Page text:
Technology vs. global warming: How genomics, remote sensing and big data can safeguard our food supply

Credit: Alice Moynihan
Credit: Alice Moynihan
In a bid to help one of the world’s most important cereal crops survive hotter, drier conditions, the Foundation for Food and Agriculture Research (FFAR) has awarded a $5 million grant to the International Maize and Wheat Improvement Center (CIMMYT) to develop climate-resilient wheat.

CIMMYT researchers will use the FFAR grant to pioneer wheat breeding technologies to produce heat-tolerant, drought-resistant and climate-resilient wheat.

“This project will help bridge a longstanding gap between state-of-the-art technological findings and crop improvement to deliver climate resilient wheat to farmers as quickly as possible,” said Dr. Matthew Reynolds, head of wheat physiology at CIMMYT and principal investigator of the project.

Wheat comprises 20 percent of all calories and protein consumed, making it a cornerstone of the human diet, according to the United Nations. A recent study found that yields of soy, maize, rice and wheat are all likely to decrease as the planet warms, and scientists and food experts have called for new breeding technologies and policies to ensure that the supply of wheat can meet the increasing demand.

Credit: Texas A&M AgriLife Research/Dr. Qingwu Xue

CIMMYT researchers and collaborators are applying cutting-edge approaches in genomics, remote sensing and big data analysis to develop new breeding technologies. A key intervention will explore the vast and underutilized reserve of wheat genetic resources to fortify the crop against current and future climate-related stresses. These activities have driven major gains in wheat variety improvement across the globe for decades. In the United States alone, for example, over 50 percent of the wheat acreage is sown with CIMMYT-related varieties.

Wheat is one of the most widely grown cereal crops in the world and the third-largest crop grown in the US by acre. Nearly all US wheat crops are improved and supported by public agriculture research. As most wheat in the US is dependent on rainfall and has no access to irrigation, this research is critical for helping the plants — and producers — weather climatic changes including extreme heat and drought. Additionally, the demand for wheat is expected to rise in the coming years — as much as 60 percent by 2050. Without public research, wheat production could decrease by nearly 30 percent over the same period due to extreme climate conditions.

Related article:  Harvard food security expert: European influence keeps GMO crops out of Africa

“FFAR leverages public agriculture research funding through public-private partnerships to pioneer actionable research. With temperatures on the rise and water becoming scarcer, we are committed to supporting wheat farmers and providing new wheat varieties designed with future environmental challenges in mind,” said Dr. Sally Rockey, FFAR’s executive director.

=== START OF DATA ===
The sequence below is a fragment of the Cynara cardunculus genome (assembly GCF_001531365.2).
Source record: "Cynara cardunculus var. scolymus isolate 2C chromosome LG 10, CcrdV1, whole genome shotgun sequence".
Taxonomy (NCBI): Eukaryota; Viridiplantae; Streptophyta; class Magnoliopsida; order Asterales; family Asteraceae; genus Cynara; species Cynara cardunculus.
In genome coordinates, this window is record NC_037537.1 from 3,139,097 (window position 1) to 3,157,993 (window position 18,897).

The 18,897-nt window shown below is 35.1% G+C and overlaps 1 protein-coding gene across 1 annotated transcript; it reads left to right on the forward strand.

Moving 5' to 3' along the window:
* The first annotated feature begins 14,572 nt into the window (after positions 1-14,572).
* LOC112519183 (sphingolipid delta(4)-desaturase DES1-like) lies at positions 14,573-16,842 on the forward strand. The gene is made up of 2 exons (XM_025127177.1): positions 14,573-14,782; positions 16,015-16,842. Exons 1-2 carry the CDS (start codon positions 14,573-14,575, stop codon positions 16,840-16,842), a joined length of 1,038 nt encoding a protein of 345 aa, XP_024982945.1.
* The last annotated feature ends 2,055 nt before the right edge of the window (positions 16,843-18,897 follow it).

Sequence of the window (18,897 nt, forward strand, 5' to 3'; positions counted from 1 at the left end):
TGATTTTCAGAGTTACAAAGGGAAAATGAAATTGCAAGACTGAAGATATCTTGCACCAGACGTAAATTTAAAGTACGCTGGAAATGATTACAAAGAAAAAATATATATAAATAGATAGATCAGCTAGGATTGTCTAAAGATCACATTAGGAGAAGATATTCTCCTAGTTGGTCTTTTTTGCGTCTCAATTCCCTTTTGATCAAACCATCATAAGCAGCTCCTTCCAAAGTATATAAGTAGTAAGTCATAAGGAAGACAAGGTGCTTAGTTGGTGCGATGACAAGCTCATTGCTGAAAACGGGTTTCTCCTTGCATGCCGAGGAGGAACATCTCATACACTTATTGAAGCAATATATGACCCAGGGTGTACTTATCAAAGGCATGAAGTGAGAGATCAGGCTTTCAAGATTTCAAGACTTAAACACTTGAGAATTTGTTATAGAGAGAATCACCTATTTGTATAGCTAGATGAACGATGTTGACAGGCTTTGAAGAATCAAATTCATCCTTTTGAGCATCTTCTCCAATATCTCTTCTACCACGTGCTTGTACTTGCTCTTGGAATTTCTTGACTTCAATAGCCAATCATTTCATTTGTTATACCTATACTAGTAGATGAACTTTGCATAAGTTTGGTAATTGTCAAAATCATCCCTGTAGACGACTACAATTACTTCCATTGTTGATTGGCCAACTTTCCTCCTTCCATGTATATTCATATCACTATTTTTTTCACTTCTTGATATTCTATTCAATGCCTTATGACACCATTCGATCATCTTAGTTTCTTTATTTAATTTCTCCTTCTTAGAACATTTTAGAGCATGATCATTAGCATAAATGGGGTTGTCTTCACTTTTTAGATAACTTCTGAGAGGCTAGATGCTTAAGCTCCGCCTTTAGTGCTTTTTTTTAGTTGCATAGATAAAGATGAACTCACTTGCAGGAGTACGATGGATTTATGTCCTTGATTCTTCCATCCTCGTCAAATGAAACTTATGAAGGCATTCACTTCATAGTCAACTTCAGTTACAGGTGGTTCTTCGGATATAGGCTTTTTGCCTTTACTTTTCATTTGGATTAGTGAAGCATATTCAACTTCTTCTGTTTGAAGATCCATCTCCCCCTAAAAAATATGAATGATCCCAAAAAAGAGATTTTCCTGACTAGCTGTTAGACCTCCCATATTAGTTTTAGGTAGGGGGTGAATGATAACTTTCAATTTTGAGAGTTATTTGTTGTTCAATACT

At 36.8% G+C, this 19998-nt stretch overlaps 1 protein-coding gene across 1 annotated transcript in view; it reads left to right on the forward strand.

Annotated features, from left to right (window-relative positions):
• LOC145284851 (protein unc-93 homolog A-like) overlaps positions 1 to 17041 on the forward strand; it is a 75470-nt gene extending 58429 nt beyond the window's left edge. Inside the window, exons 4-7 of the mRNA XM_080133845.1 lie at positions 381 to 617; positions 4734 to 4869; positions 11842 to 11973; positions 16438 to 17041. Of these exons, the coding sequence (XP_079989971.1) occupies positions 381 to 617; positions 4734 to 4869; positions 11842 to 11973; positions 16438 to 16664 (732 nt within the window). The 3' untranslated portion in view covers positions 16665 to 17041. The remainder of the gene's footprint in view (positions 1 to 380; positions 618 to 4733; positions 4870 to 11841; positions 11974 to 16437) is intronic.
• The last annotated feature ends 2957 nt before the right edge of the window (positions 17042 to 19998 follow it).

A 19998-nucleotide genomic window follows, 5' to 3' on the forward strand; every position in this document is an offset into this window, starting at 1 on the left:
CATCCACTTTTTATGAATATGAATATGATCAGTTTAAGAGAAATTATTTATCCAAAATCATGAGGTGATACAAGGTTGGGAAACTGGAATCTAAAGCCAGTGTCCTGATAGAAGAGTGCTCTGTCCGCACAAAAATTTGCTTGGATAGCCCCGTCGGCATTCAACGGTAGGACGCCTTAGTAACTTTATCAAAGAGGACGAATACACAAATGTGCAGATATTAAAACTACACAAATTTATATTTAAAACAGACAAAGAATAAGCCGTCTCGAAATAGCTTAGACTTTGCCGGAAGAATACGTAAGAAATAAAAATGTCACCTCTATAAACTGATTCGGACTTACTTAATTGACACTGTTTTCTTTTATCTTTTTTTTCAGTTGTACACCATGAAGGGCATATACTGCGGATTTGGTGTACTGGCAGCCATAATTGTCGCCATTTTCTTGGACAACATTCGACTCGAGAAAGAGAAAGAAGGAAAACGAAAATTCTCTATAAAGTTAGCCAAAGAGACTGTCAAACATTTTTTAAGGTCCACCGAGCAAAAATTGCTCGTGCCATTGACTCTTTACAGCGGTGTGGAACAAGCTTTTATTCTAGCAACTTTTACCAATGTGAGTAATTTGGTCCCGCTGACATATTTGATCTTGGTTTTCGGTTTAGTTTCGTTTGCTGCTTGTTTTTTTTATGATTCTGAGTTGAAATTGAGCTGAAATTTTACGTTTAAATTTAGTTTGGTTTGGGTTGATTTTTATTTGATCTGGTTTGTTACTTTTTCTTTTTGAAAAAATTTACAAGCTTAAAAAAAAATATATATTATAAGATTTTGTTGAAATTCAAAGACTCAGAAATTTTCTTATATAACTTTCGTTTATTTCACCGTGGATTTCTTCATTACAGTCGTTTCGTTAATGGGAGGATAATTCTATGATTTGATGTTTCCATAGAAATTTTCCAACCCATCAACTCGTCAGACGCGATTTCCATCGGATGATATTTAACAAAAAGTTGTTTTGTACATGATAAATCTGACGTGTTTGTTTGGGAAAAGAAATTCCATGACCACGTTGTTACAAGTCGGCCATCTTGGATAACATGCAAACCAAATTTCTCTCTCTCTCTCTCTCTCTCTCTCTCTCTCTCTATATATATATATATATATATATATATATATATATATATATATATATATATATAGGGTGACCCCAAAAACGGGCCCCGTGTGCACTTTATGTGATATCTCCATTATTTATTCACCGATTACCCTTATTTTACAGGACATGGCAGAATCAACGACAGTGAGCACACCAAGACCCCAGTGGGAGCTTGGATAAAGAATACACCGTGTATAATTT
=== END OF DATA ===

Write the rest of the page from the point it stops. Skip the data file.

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Breakthroughs from the FFAR-funded project will achieve impact for growers via the International Wheat Improvement Network, which supplies new wheat lines to public and private breeding programs worldwide and has boosted productivity and livelihoods for wheat farmers for over half a century, especially in the Global South.

The research and breeding supported by FFAR will be conducted under the Heat and Drought Wheat Improvement Consortium (HeDWIC), a project led by CIMMYT in partnership with experts across the globe and designed to ensure wheat’s long term climate resilience. Under the umbrella of the Wheat Initiative’s AHEAD unit, the most relevant advances in academia will be channeled to HeDWIC to help further boost impacts.

CIMMYT Interim Deputy Director for Research Dr. Kevin Pixley noted that “heat, drought and wheat are three of the most important words for billions of people. This partnership between CIMMYT and FFAR will help ensure that the best agricultural science is applied to sustainably raise production of one of the world’s most important staple crops, despite unprecedented challenges.”

Added CIMMYT Director General Dr. Martin Kropff: “This project represents not only a breakthrough to develop wheat for the future, but also an emerging partnership between CIMMYT and FFAR. I look forward to a productive collaboration that will move us all closer to our mission of maize and wheat science for improved livelihoods.”

A version of this article was originally posted at the Cornell Alliance for Science and has been reposted here with permission. The Cornell Alliance for Science can be found on Twitter @ScienceAlly

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